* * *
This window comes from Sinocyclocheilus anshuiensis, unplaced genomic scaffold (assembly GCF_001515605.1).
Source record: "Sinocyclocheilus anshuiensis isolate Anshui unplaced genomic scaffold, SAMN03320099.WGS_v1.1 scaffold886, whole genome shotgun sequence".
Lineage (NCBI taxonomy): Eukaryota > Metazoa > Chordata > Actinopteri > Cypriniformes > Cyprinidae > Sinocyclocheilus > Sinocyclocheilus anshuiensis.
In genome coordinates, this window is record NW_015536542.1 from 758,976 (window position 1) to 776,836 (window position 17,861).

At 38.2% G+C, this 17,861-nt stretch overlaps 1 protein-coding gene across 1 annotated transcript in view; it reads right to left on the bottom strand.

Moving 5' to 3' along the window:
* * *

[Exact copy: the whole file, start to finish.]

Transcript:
This window comes from Sinocyclocheilus anshuiensis, unplaced genomic scaffold (assembly GCF_001515605.1).
Source record: "Sinocyclocheilus anshuiensis isolate Anshui unplaced genomic scaffold, SAMN03320099.WGS_v1.1 scaffold886, whole genome shotgun sequence".
Lineage (NCBI taxonomy): Eukaryota > Metazoa > Chordata > Actinopteri > Cypriniformes > Cyprinidae > Sinocyclocheilus > Sinocyclocheilus anshuiensis.
In genome coordinates, this window is record NW_015536542.1 from 758,976 (window position 1) to 776,836 (window position 17,861).

At 38.2% G+C, this 17,861-nt stretch overlaps 1 protein-coding gene across 1 annotated transcript in view; it reads right to left on the bottom strand.

Moving 5' to 3' along the window: